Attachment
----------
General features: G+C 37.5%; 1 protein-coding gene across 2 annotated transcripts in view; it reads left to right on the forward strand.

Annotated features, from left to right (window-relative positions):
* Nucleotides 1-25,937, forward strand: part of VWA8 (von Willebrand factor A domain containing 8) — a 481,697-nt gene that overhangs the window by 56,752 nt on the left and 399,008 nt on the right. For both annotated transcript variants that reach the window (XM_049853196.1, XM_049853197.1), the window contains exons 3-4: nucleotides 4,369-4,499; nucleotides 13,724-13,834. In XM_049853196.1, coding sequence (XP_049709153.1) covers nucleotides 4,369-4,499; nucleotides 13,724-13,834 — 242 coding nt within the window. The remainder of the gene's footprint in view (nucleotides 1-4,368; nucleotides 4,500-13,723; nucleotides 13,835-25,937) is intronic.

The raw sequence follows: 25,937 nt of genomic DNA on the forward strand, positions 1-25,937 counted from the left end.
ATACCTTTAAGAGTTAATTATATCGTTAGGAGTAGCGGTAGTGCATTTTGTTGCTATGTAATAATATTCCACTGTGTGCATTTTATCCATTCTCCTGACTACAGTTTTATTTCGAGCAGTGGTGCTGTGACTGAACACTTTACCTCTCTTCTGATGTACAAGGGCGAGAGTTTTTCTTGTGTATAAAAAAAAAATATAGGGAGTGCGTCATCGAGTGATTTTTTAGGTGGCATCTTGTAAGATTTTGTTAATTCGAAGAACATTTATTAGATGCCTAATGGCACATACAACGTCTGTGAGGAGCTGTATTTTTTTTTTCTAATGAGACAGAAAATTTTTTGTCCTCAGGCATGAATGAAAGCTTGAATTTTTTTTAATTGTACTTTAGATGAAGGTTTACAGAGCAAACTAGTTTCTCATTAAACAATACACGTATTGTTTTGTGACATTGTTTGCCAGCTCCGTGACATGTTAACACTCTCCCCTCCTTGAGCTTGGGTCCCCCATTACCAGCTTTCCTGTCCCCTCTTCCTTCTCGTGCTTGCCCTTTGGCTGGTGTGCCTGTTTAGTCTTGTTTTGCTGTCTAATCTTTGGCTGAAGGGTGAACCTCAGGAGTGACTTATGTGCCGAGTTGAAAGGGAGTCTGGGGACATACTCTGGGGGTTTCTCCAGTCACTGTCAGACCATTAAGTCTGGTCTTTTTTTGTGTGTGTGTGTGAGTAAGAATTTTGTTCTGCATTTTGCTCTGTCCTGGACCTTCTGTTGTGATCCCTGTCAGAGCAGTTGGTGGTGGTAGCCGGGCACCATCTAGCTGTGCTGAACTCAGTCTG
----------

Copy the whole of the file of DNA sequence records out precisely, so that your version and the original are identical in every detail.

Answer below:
General features: G+C 37.5%; 1 protein-coding gene across 2 annotated transcripts in view; it reads left to right on the forward strand.

Annotated features, from left to right (window-relative positions):
* Nucleotides 1-25,937, forward strand: part of VWA8 (von Willebrand factor A domain containing 8) — a 481,697-nt gene that overhangs the window by 56,752 nt on the left and 399,008 nt on the right. For both annotated transcript variants that reach the window (XM_049853196.1, XM_049853197.1), the window contains exons 3-4: nucleotides 4,369-4,499; nucleotides 13,724-13,834. In XM_049853196.1, coding sequence (XP_049709153.1) covers nucleotides 4,369-4,499; nucleotides 13,724-13,834 — 242 coding nt within the window. The remainder of the gene's footprint in view (nucleotides 1-4,368; nucleotides 4,500-13,723; nucleotides 13,835-25,937) is intronic.

The raw sequence follows: 25,937 nt of genomic DNA on the forward strand, positions 1-25,937 counted from the left end.
ATACCTTTAAGAGTTAATTATATCGTTAGGAGTAGCGGTAGTGCATTTTGTTGCTATGTAATAATATTCCACTGTGTGCATTTTATCCATTCTCCTGACTACAGTTTTATTTCGAGCAGTGGTGCTGTGACTGAACACTTTACCTCTCTTCTGATGTACAAGGGCGAGAGTTTTTCTTGTGTATAAAAAAAAAATATAGGGAGTGCGTCATCGAGTGATTTTTTAGGTGGCATCTTGTAAGATTTTGTTAATTCGAAGAACATTTATTAGATGCCTAATGGCACATACAACGTCTGTGAGGAGCTGTATTTTTTTTTTCTAATGAGACAGAAAATTTTTTGTCCTCAGGCATGAATGAAAGCTTGAATTTTTTTTAATTGTACTTTAGATGAAGGTTTACAGAGCAAACTAGTTTCTCATTAAACAATACACGTATTGTTTTGTGACATTGTTTGCCAGCTCCGTGACATGTTAACACTCTCCCCTCCTTGAGCTTGGGTCCCCCATTACCAGCTTTCCTGTCCCCTCTTCCTTCTCGTGCTTGCCCTTTGGCTGGTGTGCCTGTTTAGTCTTGTTTTGCTGTCTAATCTTTGGCTGAAGGGTGAACCTCAGGAGTGACTTATGTGCCGAGTTGAAAGGGAGTCTGGGGACATACTCTGGGGGTTTCTCCAGTCACTGTCAGACCATTAAGTCTGGTCTTTTTTTGTGTGTGTGTGTGAGTAAGAATTTTGTTCTGCATTTTGCTCTGTCCTGGACCTTCTGTTGTGATCCCTGTCAGAGCAGTTGGTGGTGGTAGCCGGGCACCATCTAGCTGTGCTGAACTCAGTCTG